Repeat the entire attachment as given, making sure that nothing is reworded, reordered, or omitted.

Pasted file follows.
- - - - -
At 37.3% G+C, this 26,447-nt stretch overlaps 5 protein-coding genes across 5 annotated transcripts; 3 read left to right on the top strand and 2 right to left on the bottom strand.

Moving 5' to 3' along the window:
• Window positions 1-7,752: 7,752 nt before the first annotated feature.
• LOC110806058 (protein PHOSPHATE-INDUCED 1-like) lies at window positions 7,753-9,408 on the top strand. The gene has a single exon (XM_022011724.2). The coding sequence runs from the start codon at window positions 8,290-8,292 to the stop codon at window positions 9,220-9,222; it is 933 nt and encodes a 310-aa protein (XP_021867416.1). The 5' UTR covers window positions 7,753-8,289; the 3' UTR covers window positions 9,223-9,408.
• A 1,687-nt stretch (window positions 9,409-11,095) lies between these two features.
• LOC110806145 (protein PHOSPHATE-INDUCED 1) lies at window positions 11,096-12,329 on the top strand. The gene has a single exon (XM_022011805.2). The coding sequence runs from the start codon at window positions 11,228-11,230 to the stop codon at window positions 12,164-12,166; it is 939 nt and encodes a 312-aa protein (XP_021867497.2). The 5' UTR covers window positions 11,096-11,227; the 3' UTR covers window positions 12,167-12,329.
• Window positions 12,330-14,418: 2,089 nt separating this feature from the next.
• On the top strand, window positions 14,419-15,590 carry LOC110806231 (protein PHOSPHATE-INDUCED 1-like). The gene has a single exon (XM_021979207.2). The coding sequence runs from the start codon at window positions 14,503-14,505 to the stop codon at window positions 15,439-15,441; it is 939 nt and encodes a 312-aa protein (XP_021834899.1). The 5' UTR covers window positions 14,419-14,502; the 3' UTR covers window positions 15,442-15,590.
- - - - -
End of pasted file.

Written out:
At 37.3% G+C, this 26,447-nt stretch overlaps 5 protein-coding genes across 5 annotated transcripts; 3 read left to right on the top strand and 2 right to left on the bottom strand.

Moving 5' to 3' along the window:
• Window positions 1-7,752: 7,752 nt before the first annotated feature.
• LOC110806058 (protein PHOSPHATE-INDUCED 1-like) lies at window positions 7,753-9,408 on the top strand. The gene has a single exon (XM_022011724.2). The coding sequence runs from the start codon at window positions 8,290-8,292 to the stop codon at window positions 9,220-9,222; it is 933 nt and encodes a 310-aa protein (XP_021867416.1). The 5' UTR covers window positions 7,753-8,289; the 3' UTR covers window positions 9,223-9,408.
• A 1,687-nt stretch (window positions 9,409-11,095) lies between these two features.
• LOC110806145 (protein PHOSPHATE-INDUCED 1) lies at window positions 11,096-12,329 on the top strand. The gene has a single exon (XM_022011805.2). The coding sequence runs from the start codon at window positions 11,228-11,230 to the stop codon at window positions 12,164-12,166; it is 939 nt and encodes a 312-aa protein (XP_021867497.2). The 5' UTR covers window positions 11,096-11,227; the 3' UTR covers window positions 12,167-12,329.
• Window positions 12,330-14,418: 2,089 nt separating this feature from the next.
• On the top strand, window positions 14,419-15,590 carry LOC110806231 (protein PHOSPHATE-INDUCED 1-like). The gene has a single exon (XM_021979207.2). The coding sequence runs from the start codon at window positions 14,503-14,505 to the stop codon at window positions 15,439-15,441; it is 939 nt and encodes a 312-aa protein (XP_021834899.1). The 5' UTR covers window positions 14,419-14,502; the 3' UTR covers window positions 15,442-15,590.